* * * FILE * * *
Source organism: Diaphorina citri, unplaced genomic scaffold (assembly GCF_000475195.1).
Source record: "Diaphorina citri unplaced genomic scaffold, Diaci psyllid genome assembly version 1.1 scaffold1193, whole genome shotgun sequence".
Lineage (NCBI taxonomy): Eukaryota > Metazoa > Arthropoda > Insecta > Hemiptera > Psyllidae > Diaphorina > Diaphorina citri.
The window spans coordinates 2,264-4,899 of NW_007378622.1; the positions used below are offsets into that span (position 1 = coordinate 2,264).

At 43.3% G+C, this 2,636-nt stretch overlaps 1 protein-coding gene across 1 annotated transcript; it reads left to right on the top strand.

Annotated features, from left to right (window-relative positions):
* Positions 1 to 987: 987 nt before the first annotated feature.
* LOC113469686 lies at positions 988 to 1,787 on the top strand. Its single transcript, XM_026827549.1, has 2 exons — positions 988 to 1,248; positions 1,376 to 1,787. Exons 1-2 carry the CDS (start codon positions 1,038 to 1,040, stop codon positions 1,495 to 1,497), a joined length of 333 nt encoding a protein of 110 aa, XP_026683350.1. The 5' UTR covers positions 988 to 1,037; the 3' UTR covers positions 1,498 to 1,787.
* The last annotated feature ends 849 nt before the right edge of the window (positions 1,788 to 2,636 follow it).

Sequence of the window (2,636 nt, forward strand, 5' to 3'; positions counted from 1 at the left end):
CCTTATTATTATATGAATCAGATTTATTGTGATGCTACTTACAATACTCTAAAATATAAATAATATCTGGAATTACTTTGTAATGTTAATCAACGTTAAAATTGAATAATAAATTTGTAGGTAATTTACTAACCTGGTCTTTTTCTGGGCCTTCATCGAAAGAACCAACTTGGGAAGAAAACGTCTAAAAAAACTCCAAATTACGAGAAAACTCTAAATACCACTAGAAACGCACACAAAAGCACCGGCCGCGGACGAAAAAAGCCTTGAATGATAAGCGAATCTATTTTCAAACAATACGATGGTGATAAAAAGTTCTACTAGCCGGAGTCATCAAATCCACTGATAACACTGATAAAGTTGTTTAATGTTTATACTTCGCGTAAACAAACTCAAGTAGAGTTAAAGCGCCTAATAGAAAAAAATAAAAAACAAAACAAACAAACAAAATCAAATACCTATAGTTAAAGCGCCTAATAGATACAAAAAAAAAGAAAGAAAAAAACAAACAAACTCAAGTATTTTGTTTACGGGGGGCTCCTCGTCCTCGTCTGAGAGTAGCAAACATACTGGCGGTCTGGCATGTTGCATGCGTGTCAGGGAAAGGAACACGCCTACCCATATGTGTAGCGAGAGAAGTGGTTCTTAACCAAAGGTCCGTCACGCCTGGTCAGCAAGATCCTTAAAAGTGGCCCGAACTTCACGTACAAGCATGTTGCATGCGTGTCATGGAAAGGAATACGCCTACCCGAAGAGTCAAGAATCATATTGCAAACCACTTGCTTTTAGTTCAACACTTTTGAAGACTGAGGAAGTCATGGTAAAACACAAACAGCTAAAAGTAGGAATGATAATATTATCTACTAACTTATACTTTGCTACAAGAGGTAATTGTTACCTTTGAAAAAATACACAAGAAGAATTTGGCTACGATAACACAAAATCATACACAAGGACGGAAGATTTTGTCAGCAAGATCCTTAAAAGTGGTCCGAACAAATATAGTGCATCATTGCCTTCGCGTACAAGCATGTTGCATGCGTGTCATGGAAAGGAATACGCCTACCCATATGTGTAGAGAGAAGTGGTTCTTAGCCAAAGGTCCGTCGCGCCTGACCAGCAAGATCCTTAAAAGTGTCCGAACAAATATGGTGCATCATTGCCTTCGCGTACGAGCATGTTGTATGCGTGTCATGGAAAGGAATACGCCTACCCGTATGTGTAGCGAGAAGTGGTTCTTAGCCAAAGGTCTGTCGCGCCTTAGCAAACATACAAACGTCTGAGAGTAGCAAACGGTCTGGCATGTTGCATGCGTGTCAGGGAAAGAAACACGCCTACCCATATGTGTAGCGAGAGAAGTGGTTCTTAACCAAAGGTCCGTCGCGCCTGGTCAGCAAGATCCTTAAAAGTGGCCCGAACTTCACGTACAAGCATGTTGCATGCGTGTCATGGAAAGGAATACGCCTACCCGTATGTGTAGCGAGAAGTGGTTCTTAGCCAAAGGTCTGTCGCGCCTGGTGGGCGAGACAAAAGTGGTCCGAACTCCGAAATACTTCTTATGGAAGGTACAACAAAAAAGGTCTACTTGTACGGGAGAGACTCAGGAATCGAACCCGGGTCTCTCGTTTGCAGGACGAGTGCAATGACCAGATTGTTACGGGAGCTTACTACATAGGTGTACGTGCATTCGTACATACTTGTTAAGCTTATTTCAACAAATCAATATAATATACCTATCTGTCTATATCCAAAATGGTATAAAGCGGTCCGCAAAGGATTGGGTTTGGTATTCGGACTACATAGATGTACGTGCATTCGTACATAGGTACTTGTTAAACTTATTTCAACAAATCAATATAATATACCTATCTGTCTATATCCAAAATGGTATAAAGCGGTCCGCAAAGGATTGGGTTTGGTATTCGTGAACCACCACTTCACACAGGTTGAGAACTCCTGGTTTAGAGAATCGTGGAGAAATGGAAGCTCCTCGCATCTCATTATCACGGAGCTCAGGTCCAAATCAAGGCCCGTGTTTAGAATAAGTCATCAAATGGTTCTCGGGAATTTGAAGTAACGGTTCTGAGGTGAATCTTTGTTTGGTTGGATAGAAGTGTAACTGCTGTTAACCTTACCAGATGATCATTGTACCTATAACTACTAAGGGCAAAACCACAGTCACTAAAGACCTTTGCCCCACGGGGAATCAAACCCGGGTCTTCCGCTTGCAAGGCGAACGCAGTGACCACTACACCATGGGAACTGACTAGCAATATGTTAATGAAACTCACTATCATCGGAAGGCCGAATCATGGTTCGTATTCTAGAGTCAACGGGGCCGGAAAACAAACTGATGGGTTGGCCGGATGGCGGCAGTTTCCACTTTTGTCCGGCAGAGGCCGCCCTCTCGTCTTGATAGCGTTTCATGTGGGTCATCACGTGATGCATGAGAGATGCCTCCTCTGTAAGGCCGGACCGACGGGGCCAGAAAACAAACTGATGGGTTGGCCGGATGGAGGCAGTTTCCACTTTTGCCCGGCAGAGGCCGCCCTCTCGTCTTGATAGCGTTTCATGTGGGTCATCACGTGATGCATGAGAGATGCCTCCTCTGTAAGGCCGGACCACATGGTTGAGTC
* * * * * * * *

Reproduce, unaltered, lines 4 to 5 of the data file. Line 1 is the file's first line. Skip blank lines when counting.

The window spans coordinates 2,264-4,899 of NW_007378622.1; the positions used below are offsets into that span (position 1 = coordinate 2,264).

At 43.3% G+C, this 2,636-nt stretch overlaps 1 protein-coding gene across 1 annotated transcript; it reads left to right on the top strand.